On October 1, the U.S. House passed a “skinny” version of the HEROES Act (which the House originally passed in May). This $2.2 trillion bill included provisions that are greatly needed by the arts and culture sector such as:
The bill passed on a mostly party-line vote of 214 – 207. Unfortunately, Congress and the White House have not yet come to a bipartisan agreement on another COVID-19 relief package. However, Congress must act now to save the arts and culture sector and other nonprofits around the country.
- $135 million each for the National Endowment for the Arts, the National Endowment for the Humanities, and the Institute of Museum and Library Services for grants to support the general operations of recipients and language to permit the waiver of matching requirements.
- A second round of Payroll Protection Program (PPP), loans of up to $2 million for certain hard-hit businesses; a set aside 30 percent of PPP funds for nonprofits of all sizes and types to receive first-time PPP loans; and a streamlined loan forgiveness process with an expanded list of allowable uses for the funds that would qualify for forgiveness. The PPP program provided at least $13 billion to the nation's creative economy so far, including $1.8 billion for nonprofit arts organizations directly.
- $10 billion for grants to live independent venue operators, including non-profit, government and for-profit owned or operated venues, modeled on the "Save Our Stages Act."
- Extension of weekly $600 Federal Pandemic Unemployment Compensation for W2 and Self-employed workers through January 31, 2021, and a provision to support "mixed earners."
Americans for the Arts and dozens of national arts organizations and state arts alliances, have signed a joint statement outlining a set of policy asks that we are taking to every member of Congress. Those policy requests—included those from the House’s passage of the “skinny” HEROES Act—are embedded in the messages (to the right) that you can send to your congressional delegation. They are customized for your House and Senate members.
On March 27, 2020, President Trump signed into law the CARES Act. The CARES Act included $300 million in economic relief to support nonprofit cultural organizations, museums, libraries, public broadcasting, and state and local arts and humanities agencies, as well as substantial additional economic relief opportunities for independent contractors like "gig economy" workers such as actors, musicians, artists, and nonprofit organizations and small businesses, including those working in the creative economy. This was a good first step, but the arts sector faces economic losses to date of $14.1 billion (and growing).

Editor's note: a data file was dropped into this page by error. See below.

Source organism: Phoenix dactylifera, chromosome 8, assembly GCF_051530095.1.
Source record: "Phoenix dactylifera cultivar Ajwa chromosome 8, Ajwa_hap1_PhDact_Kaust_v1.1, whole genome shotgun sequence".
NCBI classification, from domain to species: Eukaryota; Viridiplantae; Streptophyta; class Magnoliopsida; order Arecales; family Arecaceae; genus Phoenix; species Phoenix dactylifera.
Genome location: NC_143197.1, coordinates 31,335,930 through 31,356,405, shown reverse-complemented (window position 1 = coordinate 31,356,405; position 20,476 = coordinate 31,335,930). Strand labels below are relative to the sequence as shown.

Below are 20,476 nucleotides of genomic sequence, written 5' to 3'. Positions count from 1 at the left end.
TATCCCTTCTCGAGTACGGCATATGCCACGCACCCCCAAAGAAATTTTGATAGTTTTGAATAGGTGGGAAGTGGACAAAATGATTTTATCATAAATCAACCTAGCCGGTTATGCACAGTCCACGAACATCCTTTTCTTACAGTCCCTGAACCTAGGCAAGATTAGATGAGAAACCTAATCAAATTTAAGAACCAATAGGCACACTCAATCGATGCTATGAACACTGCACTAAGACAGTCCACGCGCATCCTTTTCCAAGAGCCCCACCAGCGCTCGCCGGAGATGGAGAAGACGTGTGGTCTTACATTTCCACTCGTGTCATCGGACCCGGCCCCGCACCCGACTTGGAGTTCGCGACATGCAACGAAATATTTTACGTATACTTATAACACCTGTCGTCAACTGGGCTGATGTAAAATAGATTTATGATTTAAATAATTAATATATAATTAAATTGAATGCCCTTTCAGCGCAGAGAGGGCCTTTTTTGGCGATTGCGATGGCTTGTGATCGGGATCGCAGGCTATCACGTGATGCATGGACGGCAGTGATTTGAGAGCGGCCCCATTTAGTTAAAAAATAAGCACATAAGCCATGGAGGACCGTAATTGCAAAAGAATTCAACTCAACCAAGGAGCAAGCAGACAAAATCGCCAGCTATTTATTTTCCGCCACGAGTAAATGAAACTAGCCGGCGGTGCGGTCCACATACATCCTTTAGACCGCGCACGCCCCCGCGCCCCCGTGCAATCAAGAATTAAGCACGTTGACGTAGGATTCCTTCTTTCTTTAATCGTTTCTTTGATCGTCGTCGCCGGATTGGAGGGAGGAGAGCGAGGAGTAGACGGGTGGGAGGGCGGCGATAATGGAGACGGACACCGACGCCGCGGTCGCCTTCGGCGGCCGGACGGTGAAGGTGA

On May 15th, the House approved the "HEROES Act" - a Democratic-led $3 trillion bill that would provide additional, and new, funding across the federal government, including, limited support for the National Endowment for the Arts, National Endowment for the Humanities and the Institute for Museum and Library Services. We are waiting on the Senate to consider possible action.
On July 27, U.S. Senate Republicans released their proposal for the next COVID-19 relief bill - the HEALS Act (an acronym for "Health, Economic Assistance, Liability protection, Schools"). Now, crucial negotiations will take place in the coming days to move the legislation through the Senate in a way that will allow a compromise bill with the HEROES Act which the House approved in May.
At the beginning of September, negotiations between Democratic U.S. House and Senate Leadership and the Trump administration were contentious and essentially broke down. This is after two key programs had recently expired:
On September 10, the U.S. Senate failed to advance a bill put forth by Senate Republicans that was a “skinny” version of the HEALS Act (which was introduced in July). This bill had about $500 million in COVID-19 relief funding and included: Liability Relief; Unemployment Insurance extension at $300/week; Paycheck Protection Program (PPP) loans extension with a three-prong test to meet the definition of “small business;” Postal Service Assistance; Educational Support and Childcare; Pandemic Preparation and Strategic Stockpiles; Relief Funds for States; Enhanced Charitable Giving Deduction; and Other Various Emergency Appropriations.
As of November 30, 2020, the Coronavirus has had a devastating $14.6 billion economic impact on America’s arts sector with a 63% unemployment rate among artists and gig workers. Since the first U.S. case was reported in January, 99% of arts and culture organizations have canceled events—some as far out as 2021—resulting in a loss of 481 million ticketed admissions and billions of dollars more lost in event-related spending by audiences at local businesses (restaurants, lodging, retail), impacting 867,000 jobs.
- Ended on July 31: The Federal Pandemic Unemployment Compensation (FPUC) program, providing an additional $600/week to the 20 million Americans receiving state unemployment insurance ended on July 31, 2020. Many states opened up pandemic unemployment for self-employed, gig workers very late and with no ability to re-open cultural venues any time soon, we need to bring back and extend pandemic benefits.
- Ended on August 8: The Small Business Administration’s highly popular Paycheck Protection Program (PPP) end with a surplus of close to $130 billion. We are urging Congress re-establish access to these funds and allow the arts and culture sector, including nonprofits and gig workers, to have an opportunity to apply for a second forgivable loan with these surplus funds.